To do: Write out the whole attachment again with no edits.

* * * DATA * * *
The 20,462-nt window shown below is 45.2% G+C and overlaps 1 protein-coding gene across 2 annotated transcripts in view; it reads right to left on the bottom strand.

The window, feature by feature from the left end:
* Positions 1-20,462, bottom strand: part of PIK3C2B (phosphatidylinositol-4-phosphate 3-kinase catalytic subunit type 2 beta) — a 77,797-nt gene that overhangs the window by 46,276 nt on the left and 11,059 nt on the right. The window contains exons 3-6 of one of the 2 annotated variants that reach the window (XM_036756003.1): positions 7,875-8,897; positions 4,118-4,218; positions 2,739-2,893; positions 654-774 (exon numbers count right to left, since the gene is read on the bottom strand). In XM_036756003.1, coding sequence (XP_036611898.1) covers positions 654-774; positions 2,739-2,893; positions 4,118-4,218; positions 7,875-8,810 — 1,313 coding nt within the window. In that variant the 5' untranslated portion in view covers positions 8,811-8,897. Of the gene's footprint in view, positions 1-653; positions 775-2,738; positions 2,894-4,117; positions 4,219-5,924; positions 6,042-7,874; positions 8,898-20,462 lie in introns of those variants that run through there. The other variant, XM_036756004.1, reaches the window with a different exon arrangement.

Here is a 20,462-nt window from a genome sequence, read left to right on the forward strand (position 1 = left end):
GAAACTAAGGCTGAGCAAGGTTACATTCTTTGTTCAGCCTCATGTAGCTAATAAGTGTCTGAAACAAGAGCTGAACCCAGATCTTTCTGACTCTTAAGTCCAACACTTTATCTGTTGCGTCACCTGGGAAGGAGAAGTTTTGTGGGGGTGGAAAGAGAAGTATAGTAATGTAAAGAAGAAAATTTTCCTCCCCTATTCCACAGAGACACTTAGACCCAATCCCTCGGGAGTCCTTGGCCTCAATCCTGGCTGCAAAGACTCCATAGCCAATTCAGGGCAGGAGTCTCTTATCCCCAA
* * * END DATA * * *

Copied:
The 20,462-nt window shown below is 45.2% G+C and overlaps 1 protein-coding gene across 2 annotated transcripts in view; it reads right to left on the bottom strand.

The window, feature by feature from the left end:
* Positions 1-20,462, bottom strand: part of PIK3C2B (phosphatidylinositol-4-phosphate 3-kinase catalytic subunit type 2 beta) — a 77,797-nt gene that overhangs the window by 46,276 nt on the left and 11,059 nt on the right. The window contains exons 3-6 of one of the 2 annotated variants that reach the window (XM_036756003.1): positions 7,875-8,897; positions 4,118-4,218; positions 2,739-2,893; positions 654-774 (exon numbers count right to left, since the gene is read on the bottom strand). In XM_036756003.1, coding sequence (XP_036611898.1) covers positions 654-774; positions 2,739-2,893; positions 4,118-4,218; positions 7,875-8,810 — 1,313 coding nt within the window. In that variant the 5' untranslated portion in view covers positions 8,811-8,897. Of the gene's footprint in view, positions 1-653; positions 775-2,738; positions 2,894-4,117; positions 4,219-5,924; positions 6,042-7,874; positions 8,898-20,462 lie in introns of those variants that run through there. The other variant, XM_036756004.1, reaches the window with a different exon arrangement.

Here is a 20,462-nt window from a genome sequence, read left to right on the forward strand (position 1 = left end):
GAAACTAAGGCTGAGCAAGGTTACATTCTTTGTTCAGCCTCATGTAGCTAATAAGTGTCTGAAACAAGAGCTGAACCCAGATCTTTCTGACTCTTAAGTCCAACACTTTATCTGTTGCGTCACCTGGGAAGGAGAAGTTTTGTGGGGGTGGAAAGAGAAGTATAGTAATGTAAAGAAGAAAATTTTCCTCCCCTATTCCACAGAGACACTTAGACCCAATCCCTCGGGAGTCCTTGGCCTCAATCCTGGCTGCAAAGACTCCATAGCCAATTCAGGGCAGGAGTCTCTTATCCCCAA